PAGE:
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The cost of doing business in major college athletics has sky-rocketed during the last five years.

Just consider all the changes.

Once upon a time, an athlete was happy to have a scholarship and a room in a dormitory. Not anymore. Now, scholarship athletes receive stipends.

At Marshall University, for example, scholarship athletes receive stipend checks of $1,253.60, according to MU’s athletic department. Each athlete receives five checks per semester for a total of 10 checks.

That’s $15,042 per school year.

It sounds pretty darned good compared to the days of scholarships, dorm rooms and cafeterias. But, in actuality, it pales in comparison to the money explosion occurring across college athletics, thanks to the concept of “Name, Image, Likeness.”

But I digress.

Even in a small state such as West Virginia, the cost of doing business in major college athletes has escalated.

West Virginia University is a prime example. As a member of the Big 12 conference in the Power Five, it takes some serious money to be competitive. That’s because so many various services are involved.

For starters, according to WVU’s athletic department, there are scholarships, tuition, fees, cost of attendance and a recently announced academic incentive plan. The latter allows each student-athlete to receive an additional $5,980 annually.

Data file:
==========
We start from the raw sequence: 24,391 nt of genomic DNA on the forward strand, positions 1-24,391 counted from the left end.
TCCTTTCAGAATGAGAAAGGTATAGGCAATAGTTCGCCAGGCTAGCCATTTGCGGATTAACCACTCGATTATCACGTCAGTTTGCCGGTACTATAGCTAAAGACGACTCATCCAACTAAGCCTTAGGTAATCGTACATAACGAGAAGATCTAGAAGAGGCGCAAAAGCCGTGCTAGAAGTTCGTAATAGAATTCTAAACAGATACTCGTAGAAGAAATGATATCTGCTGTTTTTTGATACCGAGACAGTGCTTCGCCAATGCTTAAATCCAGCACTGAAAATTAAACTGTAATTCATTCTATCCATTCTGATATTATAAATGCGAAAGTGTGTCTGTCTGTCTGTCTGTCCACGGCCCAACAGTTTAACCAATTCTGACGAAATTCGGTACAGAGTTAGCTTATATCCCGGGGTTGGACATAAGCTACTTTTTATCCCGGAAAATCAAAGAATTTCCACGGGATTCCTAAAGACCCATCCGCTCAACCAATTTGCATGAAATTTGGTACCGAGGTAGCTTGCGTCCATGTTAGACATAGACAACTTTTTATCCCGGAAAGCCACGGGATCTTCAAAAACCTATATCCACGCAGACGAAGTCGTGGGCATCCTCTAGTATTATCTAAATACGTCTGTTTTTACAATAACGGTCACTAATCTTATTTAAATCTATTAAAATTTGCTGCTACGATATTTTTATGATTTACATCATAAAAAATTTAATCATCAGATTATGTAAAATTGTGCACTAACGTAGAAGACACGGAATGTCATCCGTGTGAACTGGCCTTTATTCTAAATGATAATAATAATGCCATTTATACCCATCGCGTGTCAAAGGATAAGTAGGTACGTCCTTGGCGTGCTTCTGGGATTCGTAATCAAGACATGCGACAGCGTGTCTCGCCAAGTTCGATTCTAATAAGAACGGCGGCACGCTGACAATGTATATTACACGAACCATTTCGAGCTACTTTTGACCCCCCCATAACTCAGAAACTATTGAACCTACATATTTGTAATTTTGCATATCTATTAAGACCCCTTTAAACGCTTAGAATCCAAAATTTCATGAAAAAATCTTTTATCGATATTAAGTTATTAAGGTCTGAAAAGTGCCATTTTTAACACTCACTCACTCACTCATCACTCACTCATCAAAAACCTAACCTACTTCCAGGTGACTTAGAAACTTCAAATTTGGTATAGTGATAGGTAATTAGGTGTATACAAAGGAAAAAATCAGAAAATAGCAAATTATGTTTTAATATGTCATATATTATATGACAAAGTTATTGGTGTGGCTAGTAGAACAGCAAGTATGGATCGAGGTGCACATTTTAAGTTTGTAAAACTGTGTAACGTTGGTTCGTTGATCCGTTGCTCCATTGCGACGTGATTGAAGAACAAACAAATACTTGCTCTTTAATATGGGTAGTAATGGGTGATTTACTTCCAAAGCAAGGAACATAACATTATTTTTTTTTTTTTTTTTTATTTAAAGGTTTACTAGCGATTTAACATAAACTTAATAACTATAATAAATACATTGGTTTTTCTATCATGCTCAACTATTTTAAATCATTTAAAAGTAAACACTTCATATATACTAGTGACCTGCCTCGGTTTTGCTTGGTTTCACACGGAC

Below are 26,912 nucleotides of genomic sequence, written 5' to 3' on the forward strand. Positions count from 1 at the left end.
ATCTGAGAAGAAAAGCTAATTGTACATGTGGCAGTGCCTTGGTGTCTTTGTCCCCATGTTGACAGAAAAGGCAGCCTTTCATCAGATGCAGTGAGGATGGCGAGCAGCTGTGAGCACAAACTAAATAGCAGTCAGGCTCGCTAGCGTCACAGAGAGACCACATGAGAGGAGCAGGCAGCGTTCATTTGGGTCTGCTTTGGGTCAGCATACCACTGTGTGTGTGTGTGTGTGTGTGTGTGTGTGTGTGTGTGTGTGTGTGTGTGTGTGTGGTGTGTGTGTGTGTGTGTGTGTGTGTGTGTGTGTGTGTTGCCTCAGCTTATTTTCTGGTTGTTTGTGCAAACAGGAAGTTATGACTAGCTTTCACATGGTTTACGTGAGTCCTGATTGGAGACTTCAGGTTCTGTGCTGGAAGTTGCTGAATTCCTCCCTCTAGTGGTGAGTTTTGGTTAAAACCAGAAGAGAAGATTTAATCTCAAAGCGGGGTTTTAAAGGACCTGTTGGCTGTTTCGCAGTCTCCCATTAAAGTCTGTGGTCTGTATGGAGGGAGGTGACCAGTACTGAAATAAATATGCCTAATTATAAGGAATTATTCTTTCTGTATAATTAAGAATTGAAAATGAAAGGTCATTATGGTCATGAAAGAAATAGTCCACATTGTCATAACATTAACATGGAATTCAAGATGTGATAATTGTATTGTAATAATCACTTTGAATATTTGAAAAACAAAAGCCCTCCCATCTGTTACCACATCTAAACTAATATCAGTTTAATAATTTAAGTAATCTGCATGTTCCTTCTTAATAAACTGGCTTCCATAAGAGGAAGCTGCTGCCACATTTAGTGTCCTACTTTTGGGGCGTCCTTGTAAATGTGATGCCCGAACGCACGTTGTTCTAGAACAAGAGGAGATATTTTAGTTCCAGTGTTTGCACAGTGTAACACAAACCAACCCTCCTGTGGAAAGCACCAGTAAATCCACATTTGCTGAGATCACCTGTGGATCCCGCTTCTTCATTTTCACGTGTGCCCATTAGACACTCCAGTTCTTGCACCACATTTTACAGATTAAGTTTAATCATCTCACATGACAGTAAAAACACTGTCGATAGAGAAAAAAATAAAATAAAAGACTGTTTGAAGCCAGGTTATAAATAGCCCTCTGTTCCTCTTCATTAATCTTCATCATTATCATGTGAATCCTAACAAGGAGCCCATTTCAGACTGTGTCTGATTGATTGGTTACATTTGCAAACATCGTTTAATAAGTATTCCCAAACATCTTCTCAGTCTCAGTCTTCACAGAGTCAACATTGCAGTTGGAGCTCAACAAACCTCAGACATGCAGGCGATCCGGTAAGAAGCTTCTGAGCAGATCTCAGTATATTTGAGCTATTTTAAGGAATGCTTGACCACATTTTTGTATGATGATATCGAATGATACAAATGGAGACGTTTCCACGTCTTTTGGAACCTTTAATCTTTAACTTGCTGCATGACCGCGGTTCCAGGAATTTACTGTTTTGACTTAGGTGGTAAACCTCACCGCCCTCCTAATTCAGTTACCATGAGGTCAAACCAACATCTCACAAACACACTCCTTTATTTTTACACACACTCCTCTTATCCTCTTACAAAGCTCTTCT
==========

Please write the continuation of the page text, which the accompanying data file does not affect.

The criteria?

All the athlete has to do is remain academically eligible in his or her sport.

Besides those benefits, the Mountaineers also offer a training table, nutrition, an operational budget for mental health on staff, sports medicine, strength and conditioning, equipment and academic counseling.

Now, multiply that by 260.5 scholarship athletes.

It is why WVU has a very competitive athletic budget of $90 million. That’s what it takes to be among the top 25-30 athletic programs in the Power Five.

Marshall’s athletic budget of $33 million seemingly pales in comparison to WVU’s budget, but one aspect has to be remembered. We’re not comparing apples and oranges.

The Thundering Herd has remained very successful at its Group of Five level. In fact, MU’s current $33 million budget is the largest in school history.

That allows Marshall to fund $7,243,028 worth of athletic scholarships, according to MU’s athletic department. Other operational costs are $3,748,376 for a total of $10,991,404.

It permits Marshall to fund 222.95 scholarships.

Now, who is ready for, perhaps, the most significant numbers?

WVU’s average athletic scholarship is worth $71,074. Meanwhile, Marshall’s average scholarship is worth $49,299.86.

If it sounds like WVU and Marshall are spending a lot of money, welcome to the world of major college athletics.

It ain’t cheap, folks.

And would we even want it to be? Of course not. If it’s worth doing, it’s worth doing correctly.

So, give WVU and Marshall credit.

Both schools are putting their money where their mouth is.

Chuck Landon is a sports columnist for The Herald-Dispatch. Contact him at clandon@herald-dispatch.com.

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